Catholic Friar Tomás González Castillo, who advocates for migrants, will kick off the Marquette Democracy Project spring series on February 28.

As founder and director of La 72, a sanctuary near the Mexico-Guatemala border, Friar Tomás González Castillo is a leader of a Catholic movement to advocate for migrants in Mexico. He spends much of his time traveling Mexico to call attention to the many issues surrounding the migrants.

Castillo will speak at the Alumni Memorial Union at Marquette University, as part of the initial event of four spring forums sponsored by the university’s Democracy Project.

“As one of the most provocative and outspoken advocates for migrants in Mexico, Fray Tomás will engage the Milwaukee community in thinking about the implications of new federal immigration policies and in planning how to respond,” said Jessica Rich, an assistant professor of political science and co-director of the project.

La 72 was established as part of a Catholic underground railroad to protect migrants on their journey. The organization provides cots, meals and a few days of safe haven to hundreds of young Central Americans attempting to travel to the United States each week.

There are three other activists coming to Marquette this semester as part of the series. One topic is not yet finalized. Two of the other activists are:

Clare Byarugaba, an LGBTQ-plus activist and feminist from Uganda, a country where homosexuality is criminalized. After a national anti-gay law was passed in Uganda in 2014, Byarugaba was outed as a lesbian on the front page of a tabloid newspaper and forced to flee the country while facing death threats. A 2012 recipient of the U.S. State Department’s Human Rights Defender Award, she is building Uganda’s first chapter of PFLAG, a global organization that supports relatives and allies of LGBTQ-plus people. She will be on campus March 26 to 29, but the date of her speech is not finalized.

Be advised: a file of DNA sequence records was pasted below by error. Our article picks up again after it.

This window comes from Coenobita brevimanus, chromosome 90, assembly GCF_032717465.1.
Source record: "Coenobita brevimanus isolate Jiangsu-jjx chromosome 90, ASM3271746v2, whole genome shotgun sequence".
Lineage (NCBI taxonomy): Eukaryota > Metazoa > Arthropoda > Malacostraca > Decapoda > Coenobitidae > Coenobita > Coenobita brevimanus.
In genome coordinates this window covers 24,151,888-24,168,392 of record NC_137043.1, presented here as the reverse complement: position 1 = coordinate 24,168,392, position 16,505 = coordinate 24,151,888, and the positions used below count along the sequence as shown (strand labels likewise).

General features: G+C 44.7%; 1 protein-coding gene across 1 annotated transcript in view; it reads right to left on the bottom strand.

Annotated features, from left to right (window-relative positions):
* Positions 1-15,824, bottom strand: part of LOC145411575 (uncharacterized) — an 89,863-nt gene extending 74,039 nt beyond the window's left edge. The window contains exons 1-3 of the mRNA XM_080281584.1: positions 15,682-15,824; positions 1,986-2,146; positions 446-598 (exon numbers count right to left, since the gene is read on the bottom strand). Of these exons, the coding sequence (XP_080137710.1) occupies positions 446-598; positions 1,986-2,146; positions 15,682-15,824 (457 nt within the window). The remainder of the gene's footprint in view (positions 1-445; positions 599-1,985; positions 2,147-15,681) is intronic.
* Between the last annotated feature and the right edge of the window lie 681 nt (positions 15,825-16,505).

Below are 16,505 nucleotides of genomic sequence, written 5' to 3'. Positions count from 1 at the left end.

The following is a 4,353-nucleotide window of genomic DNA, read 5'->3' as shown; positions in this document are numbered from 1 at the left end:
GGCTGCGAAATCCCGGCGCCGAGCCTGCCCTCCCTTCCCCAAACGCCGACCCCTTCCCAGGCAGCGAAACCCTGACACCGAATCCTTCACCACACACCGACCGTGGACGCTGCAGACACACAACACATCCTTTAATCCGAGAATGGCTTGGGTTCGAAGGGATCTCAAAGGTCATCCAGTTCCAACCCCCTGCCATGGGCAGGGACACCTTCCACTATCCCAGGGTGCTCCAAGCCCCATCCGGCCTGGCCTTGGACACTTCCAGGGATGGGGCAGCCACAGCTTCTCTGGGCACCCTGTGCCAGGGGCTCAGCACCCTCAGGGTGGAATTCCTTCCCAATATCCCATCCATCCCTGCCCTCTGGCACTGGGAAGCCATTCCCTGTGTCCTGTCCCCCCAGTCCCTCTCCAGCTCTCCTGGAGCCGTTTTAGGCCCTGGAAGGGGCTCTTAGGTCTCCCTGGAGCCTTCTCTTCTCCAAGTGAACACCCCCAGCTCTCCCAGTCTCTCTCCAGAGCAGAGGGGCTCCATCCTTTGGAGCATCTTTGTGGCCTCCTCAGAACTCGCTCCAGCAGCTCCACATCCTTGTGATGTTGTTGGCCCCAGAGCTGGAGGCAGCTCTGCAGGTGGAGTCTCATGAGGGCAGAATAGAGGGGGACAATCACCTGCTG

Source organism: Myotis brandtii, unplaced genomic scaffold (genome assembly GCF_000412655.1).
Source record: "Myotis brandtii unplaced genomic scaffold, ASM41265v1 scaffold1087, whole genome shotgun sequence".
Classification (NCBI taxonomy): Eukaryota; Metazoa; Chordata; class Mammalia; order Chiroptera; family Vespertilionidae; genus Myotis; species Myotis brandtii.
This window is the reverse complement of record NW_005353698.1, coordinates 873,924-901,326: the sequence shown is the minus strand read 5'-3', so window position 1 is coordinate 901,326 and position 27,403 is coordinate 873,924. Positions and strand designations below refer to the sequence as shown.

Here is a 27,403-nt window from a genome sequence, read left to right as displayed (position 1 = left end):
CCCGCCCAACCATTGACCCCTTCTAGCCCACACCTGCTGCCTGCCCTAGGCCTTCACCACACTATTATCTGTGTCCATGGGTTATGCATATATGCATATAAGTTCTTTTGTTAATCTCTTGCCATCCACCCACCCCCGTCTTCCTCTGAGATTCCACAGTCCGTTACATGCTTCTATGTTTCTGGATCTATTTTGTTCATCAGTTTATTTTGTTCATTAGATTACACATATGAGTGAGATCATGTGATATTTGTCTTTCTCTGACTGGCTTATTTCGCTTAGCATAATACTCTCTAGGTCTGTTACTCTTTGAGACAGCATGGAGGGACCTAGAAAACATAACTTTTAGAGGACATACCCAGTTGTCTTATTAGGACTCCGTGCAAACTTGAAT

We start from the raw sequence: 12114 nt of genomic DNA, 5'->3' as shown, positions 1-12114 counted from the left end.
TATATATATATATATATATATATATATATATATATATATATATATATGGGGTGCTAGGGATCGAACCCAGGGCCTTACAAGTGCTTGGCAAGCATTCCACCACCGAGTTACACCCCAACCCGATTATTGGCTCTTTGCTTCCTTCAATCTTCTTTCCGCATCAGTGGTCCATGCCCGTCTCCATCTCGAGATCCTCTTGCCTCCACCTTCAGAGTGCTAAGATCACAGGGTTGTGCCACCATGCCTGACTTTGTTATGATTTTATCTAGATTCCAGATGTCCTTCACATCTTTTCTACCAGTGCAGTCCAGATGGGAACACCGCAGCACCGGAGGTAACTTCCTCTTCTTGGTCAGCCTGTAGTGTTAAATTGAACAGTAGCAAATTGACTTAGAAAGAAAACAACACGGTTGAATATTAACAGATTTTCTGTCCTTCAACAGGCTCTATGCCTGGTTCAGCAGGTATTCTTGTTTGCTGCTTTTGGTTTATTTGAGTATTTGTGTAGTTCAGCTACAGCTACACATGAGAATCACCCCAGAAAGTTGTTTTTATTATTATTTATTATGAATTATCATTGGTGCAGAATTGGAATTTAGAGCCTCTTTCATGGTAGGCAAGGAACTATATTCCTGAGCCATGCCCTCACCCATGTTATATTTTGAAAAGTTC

Maryam Al-Khawaja is a leading pro-democracy activist in Bahrain. Al-Khawaja played a prominent role in the Arab Spring protests, and has led an international campaign to call attention to human rights abuses in the face of government threats. She currently is living in exile in Denmark and is serving as the acting president of the Gulf Center for Human Rights. She will be on campus April 11 to 14, but the date of her speech is not finalized.

The Marquette Democracy Project creates a forum for activists to share their experiences with Marquette students, with each other and with people across the world. The project brings international activists to Marquette for brief visits, during which they teach classes, give a public talk open to the Milwaukee community and tell their stories to student journalists and videographers.

The co-directors are Barrett McCormick, professor of political science, and Jessica Rich, assistant professor of political science. The project is sponsored by the Office of International Education, the Center for Transnational Justice, the Department of Political Science and the Helen Way Klingler College of Arts and Sciences.

© Photo

Martin Zetina